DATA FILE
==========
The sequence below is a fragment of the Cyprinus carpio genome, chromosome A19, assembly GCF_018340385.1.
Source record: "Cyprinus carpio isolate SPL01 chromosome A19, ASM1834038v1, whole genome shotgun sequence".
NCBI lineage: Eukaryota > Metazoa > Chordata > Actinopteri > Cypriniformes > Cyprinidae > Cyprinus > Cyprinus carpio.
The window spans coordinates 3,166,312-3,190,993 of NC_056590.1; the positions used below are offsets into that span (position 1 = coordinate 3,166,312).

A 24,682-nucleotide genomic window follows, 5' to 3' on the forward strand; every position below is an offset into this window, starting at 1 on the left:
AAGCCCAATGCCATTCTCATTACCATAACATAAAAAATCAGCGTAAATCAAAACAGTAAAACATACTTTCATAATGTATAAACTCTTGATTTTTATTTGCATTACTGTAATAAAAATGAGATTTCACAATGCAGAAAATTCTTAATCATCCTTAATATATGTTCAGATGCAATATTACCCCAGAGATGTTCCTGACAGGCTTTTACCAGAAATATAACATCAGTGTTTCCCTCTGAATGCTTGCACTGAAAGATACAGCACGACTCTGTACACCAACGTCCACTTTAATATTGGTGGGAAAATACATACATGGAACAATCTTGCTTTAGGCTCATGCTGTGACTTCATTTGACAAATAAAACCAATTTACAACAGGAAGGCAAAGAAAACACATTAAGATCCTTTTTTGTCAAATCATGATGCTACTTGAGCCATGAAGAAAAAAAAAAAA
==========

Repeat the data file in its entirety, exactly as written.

The sequence below is a fragment of the Cyprinus carpio genome, chromosome A19, assembly GCF_018340385.1.
Source record: "Cyprinus carpio isolate SPL01 chromosome A19, ASM1834038v1, whole genome shotgun sequence".
NCBI lineage: Eukaryota > Metazoa > Chordata > Actinopteri > Cypriniformes > Cyprinidae > Cyprinus > Cyprinus carpio.
The window spans coordinates 3,166,312-3,190,993 of NC_056590.1; the positions used below are offsets into that span (position 1 = coordinate 3,166,312).

A 24,682-nucleotide genomic window follows, 5' to 3' on the forward strand; every position below is an offset into this window, starting at 1 on the left:
AAGCCCAATGCCATTCTCATTACCATAACATAAAAAATCAGCGTAAATCAAAACAGTAAAACATACTTTCATAATGTATAAACTCTTGATTTTTATTTGCATTACTGTAATAAAAATGAGATTTCACAATGCAGAAAATTCTTAATCATCCTTAATATATGTTCAGATGCAATATTACCCCAGAGATGTTCCTGACAGGCTTTTACCAGAAATATAACATCAGTGTTTCCCTCTGAATGCTTGCACTGAAAGATACAGCACGACTCTGTACACCAACGTCCACTTTAATATTGGTGGGAAAATACATACATGGAACAATCTTGCTTTAGGCTCATGCTGTGACTTCATTTGACAAATAAAACCAATTTACAACAGGAAGGCAAAGAAAACACATTAAGATCCTTTTTTGTCAAATCATGATGCTACTTGAGCCATGAAGAAAAAAAAAAAA